Nelson pointed out that as one of seven on council, you can’t be effective unless you can work with others. “Legislation is our job, and I have an extensive record of being effective in this regard,” he said. “I’m honored to see the level of engagement of our citizens, and I’ve only been effective by collaborating with citizens from all walks of life. At the end of the day, we all have to do this together,” he concluded.
We are long overdue for an economic downturn. How will you ensure our city is able to weather this next economic challenge?
Nelson stressed that the city needs to both maintain its reserves and examine carefully and prioritize decisions to hire more staff and consultants. While Edmonds needs to invest in infrastructure for the long haul, “we need to look out for our citizens and make sure we’re not taxing them too heavily,” he added.
Tibbott expressed pride in establishing the city’s reserves and the way city officials have practiced fiscal restraint. He cited several positions that were let go during the downturn and have since been rehired, saying that these are essential for the long-term economic health of the city. He said that Edmonds needs to invest in infrastructure that lasts, and work on continued economic expansion.
Non-profit organizations in our community fill many needs not met by state and local government budgets. In what direct and indirect ways can the city support these organizations in our community?
Tibbott cited his experience with churches and other non-profits, including the Meadowdale Boosters and the Edmonds Schools Foundation, and that all need access to volunteers, funding and staff.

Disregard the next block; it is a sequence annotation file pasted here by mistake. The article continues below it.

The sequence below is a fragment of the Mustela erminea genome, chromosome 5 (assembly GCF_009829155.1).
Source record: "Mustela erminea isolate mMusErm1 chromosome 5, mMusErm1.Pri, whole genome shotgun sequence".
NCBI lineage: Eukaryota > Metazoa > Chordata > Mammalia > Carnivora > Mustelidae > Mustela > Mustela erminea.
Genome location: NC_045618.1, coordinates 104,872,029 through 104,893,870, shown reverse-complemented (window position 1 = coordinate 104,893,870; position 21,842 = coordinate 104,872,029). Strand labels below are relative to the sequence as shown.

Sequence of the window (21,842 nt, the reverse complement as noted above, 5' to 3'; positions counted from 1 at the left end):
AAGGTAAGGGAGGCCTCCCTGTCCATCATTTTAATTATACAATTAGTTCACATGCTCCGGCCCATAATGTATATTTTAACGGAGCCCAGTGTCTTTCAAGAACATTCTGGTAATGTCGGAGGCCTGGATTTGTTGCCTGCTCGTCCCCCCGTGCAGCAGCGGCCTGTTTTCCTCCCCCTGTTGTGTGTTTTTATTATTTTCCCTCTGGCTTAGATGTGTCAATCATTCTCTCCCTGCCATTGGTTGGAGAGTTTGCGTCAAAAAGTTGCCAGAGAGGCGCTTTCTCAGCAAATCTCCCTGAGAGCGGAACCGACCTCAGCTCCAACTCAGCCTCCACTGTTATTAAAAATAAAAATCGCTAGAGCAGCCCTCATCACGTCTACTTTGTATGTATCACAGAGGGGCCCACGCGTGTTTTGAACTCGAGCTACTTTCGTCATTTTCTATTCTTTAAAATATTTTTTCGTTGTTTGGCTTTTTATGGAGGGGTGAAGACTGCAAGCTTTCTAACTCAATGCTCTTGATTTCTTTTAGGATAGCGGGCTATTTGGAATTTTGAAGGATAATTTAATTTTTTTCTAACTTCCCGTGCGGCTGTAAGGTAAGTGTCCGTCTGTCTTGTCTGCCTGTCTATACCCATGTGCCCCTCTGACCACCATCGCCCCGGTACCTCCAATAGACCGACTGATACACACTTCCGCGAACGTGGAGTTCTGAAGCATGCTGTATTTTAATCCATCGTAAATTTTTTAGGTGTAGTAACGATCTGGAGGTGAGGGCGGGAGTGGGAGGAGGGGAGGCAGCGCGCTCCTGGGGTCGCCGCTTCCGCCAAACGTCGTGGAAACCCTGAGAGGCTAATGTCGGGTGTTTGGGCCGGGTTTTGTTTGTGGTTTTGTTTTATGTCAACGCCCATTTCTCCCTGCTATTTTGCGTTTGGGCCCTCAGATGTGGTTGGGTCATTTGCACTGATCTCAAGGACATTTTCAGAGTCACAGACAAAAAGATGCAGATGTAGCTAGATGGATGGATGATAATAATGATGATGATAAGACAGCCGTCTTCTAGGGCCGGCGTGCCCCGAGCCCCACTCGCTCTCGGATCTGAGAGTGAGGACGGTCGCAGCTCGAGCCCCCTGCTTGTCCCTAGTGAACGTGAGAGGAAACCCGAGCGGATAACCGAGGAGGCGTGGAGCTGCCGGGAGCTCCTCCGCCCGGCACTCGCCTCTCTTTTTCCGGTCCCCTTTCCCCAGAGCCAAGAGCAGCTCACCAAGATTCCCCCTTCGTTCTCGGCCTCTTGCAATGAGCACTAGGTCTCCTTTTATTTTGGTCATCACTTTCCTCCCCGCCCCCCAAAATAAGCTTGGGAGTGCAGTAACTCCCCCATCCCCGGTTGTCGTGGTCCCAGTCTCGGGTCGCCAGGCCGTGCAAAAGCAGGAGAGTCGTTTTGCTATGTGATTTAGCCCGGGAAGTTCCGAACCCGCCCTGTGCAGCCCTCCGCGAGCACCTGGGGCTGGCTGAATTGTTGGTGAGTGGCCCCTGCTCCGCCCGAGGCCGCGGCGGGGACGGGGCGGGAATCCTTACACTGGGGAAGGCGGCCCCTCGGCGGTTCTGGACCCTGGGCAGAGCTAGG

Nelson advocates for better coordination of efforts among the various non-profit groups, recommending exploring opportunities for collective vs. individual efforts as a way to better serve their target populations, and for opportunities for the city to assist, such as providing space.
Initiative 976 is on the ballot and if approved would drop the annual car tab fee down to just $30. Are you for or against this initiative? Why?
Nelson responded that he has mixed feelings. While he and others have “enjoyed” the lower car tab fees of past years, he realizes that if car tab fees again drop to $30, cities like Edmonds will take a hit. “I’m still thinking about this one,” he said.
Tibbott stressed the importance of funding improvements to roads and walkways, and that car tab fees allow this. “We need to keep people moving,” he said, “and we need these funds to make the needed infrastructure improvements.”
Can you speak to the perceived division of “the Bowl” and “the rest of Edmonds” and ways you hope to help bridge this divide?